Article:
Offering discount promotions is a common sales strategy both online and offline. Over 97% of retailers use discount pricing in their sales. There’s no doubt that discounts are a powerful way to bring in new customers or entice current customers to purchase more, but get it wrong and you’ll slice off too much of your profits or damage your brand.
People love getting a deal. It results in an instant feeling of gratification and happiness, a feeling that is a positive association with your brand forever.
Great! But discounts don’t always work this way for every brand. Studies have shown that for some brands and products, discounted rates cause the reader to perceive that the product on offer has lost its value. Some products should remain at a virtually constant price with only small discounts or the perception is that they are not worth as much as they previously had been and the price will not recover.
The other big issue can be if you discount your goods too much. If you offer discounts to people who were going to pay full price anyway, then you’ve lost out thanks to over-aggressive discounting.
What Is the Discount Meant to Achieve?
Blindly offering a 10% discount and hoping for an uptake in sales is a waste. Instead, focus on what each discount is meant to achieve so you can target the right people.
- Do you want to increase your customer base? Offer a discount to new customers.
- Getting ready to bring in a new season’s goods? Offer discounts on this season’s goods to clear out your warehouse in preparation.
- Want to increase the sales you receive from your current customers? Offer a loyalty program.
- Do you need to re-engage customers who haven’t bought for a long while? Use an exclusive discount code sent only to them.
The important thing here is that through personalized, targeted discounts, we’re incentivizing the right people with the right discount while not cutting into our normal profits.
Who Are You Hoping to Reach?
Your customers all have different needs and will react to discounts in different ways. Further segment your customers into how they might react to price discounts.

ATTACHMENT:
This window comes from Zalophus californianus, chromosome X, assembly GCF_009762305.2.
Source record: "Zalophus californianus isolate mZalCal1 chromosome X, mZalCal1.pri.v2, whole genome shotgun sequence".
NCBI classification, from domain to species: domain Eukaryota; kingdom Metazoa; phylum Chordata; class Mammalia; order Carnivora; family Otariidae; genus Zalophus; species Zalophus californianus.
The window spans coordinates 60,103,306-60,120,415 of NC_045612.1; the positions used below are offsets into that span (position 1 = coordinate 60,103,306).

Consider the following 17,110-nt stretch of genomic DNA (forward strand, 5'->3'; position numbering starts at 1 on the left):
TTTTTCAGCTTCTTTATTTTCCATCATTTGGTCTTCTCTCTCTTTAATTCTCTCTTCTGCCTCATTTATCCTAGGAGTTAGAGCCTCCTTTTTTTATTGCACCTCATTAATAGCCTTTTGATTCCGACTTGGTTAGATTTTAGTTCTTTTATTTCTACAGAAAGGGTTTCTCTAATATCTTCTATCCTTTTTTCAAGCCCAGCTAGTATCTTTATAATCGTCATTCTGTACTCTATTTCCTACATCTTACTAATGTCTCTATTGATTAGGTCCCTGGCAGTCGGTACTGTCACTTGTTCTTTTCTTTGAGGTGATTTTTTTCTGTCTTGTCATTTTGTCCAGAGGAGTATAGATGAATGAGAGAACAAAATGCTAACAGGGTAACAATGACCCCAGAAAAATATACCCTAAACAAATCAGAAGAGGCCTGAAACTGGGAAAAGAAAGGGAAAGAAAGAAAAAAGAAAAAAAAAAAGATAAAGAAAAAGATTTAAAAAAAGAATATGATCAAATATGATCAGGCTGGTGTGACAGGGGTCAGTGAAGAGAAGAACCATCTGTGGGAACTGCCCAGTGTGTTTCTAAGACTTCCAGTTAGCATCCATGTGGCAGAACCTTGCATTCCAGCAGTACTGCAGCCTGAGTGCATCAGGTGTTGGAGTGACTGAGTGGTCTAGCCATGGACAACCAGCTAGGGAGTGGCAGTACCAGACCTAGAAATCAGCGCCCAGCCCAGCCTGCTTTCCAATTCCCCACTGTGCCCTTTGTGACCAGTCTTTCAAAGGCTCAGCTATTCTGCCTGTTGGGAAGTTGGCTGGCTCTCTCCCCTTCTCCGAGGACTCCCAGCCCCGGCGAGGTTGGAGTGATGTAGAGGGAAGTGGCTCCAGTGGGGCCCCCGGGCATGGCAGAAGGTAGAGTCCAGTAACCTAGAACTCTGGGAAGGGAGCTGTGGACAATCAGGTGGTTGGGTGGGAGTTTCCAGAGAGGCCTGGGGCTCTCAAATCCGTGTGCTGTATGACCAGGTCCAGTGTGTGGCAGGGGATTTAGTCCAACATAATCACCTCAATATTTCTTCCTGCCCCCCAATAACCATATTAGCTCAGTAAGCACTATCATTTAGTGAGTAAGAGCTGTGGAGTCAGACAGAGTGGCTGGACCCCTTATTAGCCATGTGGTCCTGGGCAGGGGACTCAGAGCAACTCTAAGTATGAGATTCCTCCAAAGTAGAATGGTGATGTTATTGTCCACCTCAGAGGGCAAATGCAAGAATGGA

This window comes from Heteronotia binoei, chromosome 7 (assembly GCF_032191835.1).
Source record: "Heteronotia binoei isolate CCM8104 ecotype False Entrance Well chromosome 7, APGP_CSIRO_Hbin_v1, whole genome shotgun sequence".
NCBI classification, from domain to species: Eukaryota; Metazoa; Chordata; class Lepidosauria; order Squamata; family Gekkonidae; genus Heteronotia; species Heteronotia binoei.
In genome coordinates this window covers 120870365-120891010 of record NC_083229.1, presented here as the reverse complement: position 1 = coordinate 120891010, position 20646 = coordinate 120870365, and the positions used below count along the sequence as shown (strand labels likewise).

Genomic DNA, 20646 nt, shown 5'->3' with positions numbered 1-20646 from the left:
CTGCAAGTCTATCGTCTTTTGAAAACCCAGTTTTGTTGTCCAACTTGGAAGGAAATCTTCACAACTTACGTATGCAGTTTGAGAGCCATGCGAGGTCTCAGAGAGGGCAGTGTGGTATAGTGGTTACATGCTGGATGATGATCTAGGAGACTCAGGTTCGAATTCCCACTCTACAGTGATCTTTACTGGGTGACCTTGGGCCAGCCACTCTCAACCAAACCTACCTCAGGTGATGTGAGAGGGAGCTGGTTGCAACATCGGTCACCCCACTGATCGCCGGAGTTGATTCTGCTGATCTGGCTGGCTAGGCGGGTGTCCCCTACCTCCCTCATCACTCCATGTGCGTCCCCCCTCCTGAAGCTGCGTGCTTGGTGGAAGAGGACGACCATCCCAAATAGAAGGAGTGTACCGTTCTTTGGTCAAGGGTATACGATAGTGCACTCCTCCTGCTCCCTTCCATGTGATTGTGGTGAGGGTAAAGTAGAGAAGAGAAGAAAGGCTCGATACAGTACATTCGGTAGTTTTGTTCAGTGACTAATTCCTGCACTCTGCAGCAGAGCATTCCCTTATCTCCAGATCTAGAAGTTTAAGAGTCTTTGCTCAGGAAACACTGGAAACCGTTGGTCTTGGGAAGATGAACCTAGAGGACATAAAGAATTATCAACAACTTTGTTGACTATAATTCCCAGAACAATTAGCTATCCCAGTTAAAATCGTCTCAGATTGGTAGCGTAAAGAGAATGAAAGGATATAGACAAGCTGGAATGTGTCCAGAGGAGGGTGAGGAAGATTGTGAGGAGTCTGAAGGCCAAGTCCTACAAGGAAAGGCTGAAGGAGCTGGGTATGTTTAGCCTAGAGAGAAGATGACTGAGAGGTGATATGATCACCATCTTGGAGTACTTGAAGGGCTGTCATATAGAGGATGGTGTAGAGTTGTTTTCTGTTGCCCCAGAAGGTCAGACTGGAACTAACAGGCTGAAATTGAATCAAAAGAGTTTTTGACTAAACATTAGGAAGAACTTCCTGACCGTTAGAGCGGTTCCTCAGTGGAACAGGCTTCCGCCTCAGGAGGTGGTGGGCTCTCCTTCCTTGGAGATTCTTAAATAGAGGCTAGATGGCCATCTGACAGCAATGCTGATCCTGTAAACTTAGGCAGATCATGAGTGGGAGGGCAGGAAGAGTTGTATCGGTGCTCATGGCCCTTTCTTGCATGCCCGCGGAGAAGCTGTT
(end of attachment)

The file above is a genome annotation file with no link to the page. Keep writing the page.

Some of your customers value product quality and service over pricing. They’ve purchased many times from you before, and they’re willing to pay more for something special. Discount prices won’t work too well on them. Instead, increase the amount they spend by offering complementary products when they buy from you. Offer them VIP services and free services to show them they’re a highly valued customer. Offer sneak previews of new products to build interest or gain pre-orders.
You also have customers at the other end of the scale who value price over almost everything else. They aggressively look for deals online and know when the price you’ll selling at is really a bargain. They don’t buy from you often, but they will do if you offer them a good discount. Prioritize discounts on clearance sales and low-priced items. Include time-urgency in all discounts to this customer, as they often need that extra push to finally buy.
These are just two of the types of customer you might be aiming your discounts at. Segment your customer base by learning everything you can about them and what they really want from your company. From there, create the perfect discounts for each.
Choose a Discount Format
There are a lot of ways to offer discounts on goods.
A set percentage discount is easy to understand but doesn’t jump off the screen. It’s also harder to work out a percentage on the fly, so the subconscious mind doesn’t always get juiced by a percentage discount. Set percentage discounts usually work better on inexpensive items.
Buy One, Get One Free (BOGO) offers attract more attention. People prefer to get things for free rather than get a 50% discount.
You can modify the BOGO offer by giving a free gift with a specific purchase. This is a great way to attract impulse buys and allows you to clear out items from your inventory that haven’t been selling well.
Bundled discounts work particularly well when you have a smart online store that tracks the type of items that are commonly bought together. Offer someone purchasing a sweater a 30% discount if they buy a matching pair of trousers and you’ll see the sales in each shopping basket rise. You can even bundle in items that aren’t selling so well to help shift them.
Protect your profit margins with a conditional promo. Essentially, add conditions to your discount promotions that guarantee you’ll still stay in the pink. “Buy 5 items for a 20% discount.” “15% off all orders over $100” keeps you in charge of the sales and stops them from running away with all your profits.
Limited time discounts are essentially a discount with a time-sensitive condition. Running a weekend sale or flash deal can encourage impulse buys.
Do the Math
For every discount you plan to offer, do the math and think about it from a psychological point of view too. Does 40% off sound better than $10 off? Does $100 off sound better than 5% off?
Every time you run a promotion, record how it has affected your number of sales and how it has affected your profit. Test different strategies, as no two brands are the same. Soon, you’ll have a discount strategy that is personalized perfectly for each visitor and improves your sales numbers without cutting into your profits.